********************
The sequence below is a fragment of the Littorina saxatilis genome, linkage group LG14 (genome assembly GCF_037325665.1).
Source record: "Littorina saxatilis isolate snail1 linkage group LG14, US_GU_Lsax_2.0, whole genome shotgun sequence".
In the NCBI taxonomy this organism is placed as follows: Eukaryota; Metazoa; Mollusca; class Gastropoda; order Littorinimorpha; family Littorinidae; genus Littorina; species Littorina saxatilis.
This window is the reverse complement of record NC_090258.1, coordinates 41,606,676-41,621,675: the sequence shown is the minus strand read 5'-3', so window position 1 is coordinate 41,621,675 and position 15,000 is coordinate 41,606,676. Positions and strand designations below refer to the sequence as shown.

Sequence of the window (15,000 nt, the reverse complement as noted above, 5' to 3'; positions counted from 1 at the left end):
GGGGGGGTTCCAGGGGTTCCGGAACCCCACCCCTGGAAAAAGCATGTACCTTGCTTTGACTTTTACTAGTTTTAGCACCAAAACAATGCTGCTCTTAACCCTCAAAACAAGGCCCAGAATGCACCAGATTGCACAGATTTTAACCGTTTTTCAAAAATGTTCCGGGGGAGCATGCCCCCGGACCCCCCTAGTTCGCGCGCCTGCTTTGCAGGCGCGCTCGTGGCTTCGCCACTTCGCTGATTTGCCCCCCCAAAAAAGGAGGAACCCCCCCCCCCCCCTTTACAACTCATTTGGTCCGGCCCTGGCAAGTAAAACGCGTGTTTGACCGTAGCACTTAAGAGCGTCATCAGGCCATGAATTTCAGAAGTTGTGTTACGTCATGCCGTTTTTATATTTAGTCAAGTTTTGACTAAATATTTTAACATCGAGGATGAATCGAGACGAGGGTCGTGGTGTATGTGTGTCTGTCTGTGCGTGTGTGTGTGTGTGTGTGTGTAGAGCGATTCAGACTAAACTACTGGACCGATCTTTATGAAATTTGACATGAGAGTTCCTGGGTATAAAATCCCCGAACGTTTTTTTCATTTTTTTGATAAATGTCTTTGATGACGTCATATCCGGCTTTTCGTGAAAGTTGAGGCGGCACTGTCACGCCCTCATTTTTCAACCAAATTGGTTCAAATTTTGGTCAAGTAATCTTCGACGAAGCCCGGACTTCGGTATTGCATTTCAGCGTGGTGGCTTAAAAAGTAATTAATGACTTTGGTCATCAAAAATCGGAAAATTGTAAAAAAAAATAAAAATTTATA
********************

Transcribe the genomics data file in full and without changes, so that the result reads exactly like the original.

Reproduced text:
The sequence below is a fragment of the Littorina saxatilis genome, linkage group LG14 (genome assembly GCF_037325665.1).
Source record: "Littorina saxatilis isolate snail1 linkage group LG14, US_GU_Lsax_2.0, whole genome shotgun sequence".
In the NCBI taxonomy this organism is placed as follows: Eukaryota; Metazoa; Mollusca; class Gastropoda; order Littorinimorpha; family Littorinidae; genus Littorina; species Littorina saxatilis.
This window is the reverse complement of record NC_090258.1, coordinates 41,606,676-41,621,675: the sequence shown is the minus strand read 5'-3', so window position 1 is coordinate 41,621,675 and position 15,000 is coordinate 41,606,676. Positions and strand designations below refer to the sequence as shown.

Sequence of the window (15,000 nt, the reverse complement as noted above, 5' to 3'; positions counted from 1 at the left end):
GGGGGGGTTCCAGGGGTTCCGGAACCCCACCCCTGGAAAAAGCATGTACCTTGCTTTGACTTTTACTAGTTTTAGCACCAAAACAATGCTGCTCTTAACCCTCAAAACAAGGCCCAGAATGCACCAGATTGCACAGATTTTAACCGTTTTTCAAAAATGTTCCGGGGGAGCATGCCCCCGGACCCCCCTAGTTCGCGCGCCTGCTTTGCAGGCGCGCTCGTGGCTTCGCCACTTCGCTGATTTGCCCCCCCAAAAAAGGAGGAACCCCCCCCCCCCCCTTTACAACTCATTTGGTCCGGCCCTGGCAAGTAAAACGCGTGTTTGACCGTAGCACTTAAGAGCGTCATCAGGCCATGAATTTCAGAAGTTGTGTTACGTCATGCCGTTTTTATATTTAGTCAAGTTTTGACTAAATATTTTAACATCGAGGATGAATCGAGACGAGGGTCGTGGTGTATGTGTGTCTGTCTGTGCGTGTGTGTGTGTGTGTGTGTGTAGAGCGATTCAGACTAAACTACTGGACCGATCTTTATGAAATTTGACATGAGAGTTCCTGGGTATAAAATCCCCGAACGTTTTTTTCATTTTTTTGATAAATGTCTTTGATGACGTCATATCCGGCTTTTCGTGAAAGTTGAGGCGGCACTGTCACGCCCTCATTTTTCAACCAAATTGGTTCAAATTTTGGTCAAGTAATCTTCGACGAAGCCCGGACTTCGGTATTGCATTTCAGCGTGGTGGCTTAAAAAGTAATTAATGACTTTGGTCATCAAAAATCGGAAAATTGTAAAAAAAAATAAAAATTTATA